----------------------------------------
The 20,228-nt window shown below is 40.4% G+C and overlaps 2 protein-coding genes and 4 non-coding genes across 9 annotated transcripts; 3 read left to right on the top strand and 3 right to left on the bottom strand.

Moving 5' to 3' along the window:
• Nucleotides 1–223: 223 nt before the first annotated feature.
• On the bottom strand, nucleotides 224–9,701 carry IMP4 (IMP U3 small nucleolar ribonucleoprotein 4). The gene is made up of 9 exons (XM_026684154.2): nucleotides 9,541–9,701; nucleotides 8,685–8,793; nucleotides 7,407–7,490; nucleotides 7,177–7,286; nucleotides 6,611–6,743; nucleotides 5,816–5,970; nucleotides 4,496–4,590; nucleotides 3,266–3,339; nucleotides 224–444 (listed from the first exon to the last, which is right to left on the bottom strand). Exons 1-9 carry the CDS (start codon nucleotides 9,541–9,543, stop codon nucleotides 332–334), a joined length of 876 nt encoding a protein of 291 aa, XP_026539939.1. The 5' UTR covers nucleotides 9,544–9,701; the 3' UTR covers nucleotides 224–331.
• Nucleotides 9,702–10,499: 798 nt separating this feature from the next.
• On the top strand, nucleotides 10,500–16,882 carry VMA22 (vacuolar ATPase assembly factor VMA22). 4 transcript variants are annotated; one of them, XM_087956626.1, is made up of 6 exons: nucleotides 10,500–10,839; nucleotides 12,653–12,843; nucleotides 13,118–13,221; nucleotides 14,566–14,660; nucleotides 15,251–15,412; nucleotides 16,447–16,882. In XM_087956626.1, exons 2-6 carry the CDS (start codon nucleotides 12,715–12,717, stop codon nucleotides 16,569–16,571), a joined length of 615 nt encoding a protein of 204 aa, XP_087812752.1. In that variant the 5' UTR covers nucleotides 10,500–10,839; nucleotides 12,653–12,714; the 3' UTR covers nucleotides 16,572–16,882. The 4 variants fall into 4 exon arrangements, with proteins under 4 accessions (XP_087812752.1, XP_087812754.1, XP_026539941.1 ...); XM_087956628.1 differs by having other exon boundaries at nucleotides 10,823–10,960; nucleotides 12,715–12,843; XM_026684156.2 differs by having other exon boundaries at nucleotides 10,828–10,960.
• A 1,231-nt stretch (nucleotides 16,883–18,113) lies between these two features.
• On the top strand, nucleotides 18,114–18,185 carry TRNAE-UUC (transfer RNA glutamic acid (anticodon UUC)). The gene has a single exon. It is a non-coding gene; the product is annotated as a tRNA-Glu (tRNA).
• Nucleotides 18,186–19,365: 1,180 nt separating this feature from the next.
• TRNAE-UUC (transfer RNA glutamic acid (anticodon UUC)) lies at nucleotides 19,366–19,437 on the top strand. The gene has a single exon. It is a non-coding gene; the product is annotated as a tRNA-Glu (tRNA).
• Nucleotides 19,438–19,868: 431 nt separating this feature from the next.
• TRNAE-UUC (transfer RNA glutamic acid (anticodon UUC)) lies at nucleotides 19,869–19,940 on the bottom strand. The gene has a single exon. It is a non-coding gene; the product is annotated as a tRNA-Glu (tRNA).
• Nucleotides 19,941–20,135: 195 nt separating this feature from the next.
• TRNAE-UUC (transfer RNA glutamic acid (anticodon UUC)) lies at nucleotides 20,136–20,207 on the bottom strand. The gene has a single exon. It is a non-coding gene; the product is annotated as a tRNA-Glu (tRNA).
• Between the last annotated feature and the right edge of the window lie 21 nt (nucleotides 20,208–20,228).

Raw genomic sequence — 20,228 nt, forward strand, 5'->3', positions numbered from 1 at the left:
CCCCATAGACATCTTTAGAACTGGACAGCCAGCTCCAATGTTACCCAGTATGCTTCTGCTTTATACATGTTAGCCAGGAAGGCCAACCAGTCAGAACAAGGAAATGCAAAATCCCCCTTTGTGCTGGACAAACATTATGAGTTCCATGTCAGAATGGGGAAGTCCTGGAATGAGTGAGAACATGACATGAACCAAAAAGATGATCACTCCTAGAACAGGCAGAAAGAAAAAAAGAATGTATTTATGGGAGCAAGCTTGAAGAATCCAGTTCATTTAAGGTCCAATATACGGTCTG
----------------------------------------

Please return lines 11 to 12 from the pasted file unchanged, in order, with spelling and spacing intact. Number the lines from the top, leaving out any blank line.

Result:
• Nucleotides 19,438–19,868: 431 nt separating this feature from the next.
• TRNAE-UUC (transfer RNA glutamic acid (anticodon UUC)) lies at nucleotides 19,869–19,940 on the bottom strand. The gene has a single exon. It is a non-coding gene; the product is annotated as a tRNA-Glu (tRNA).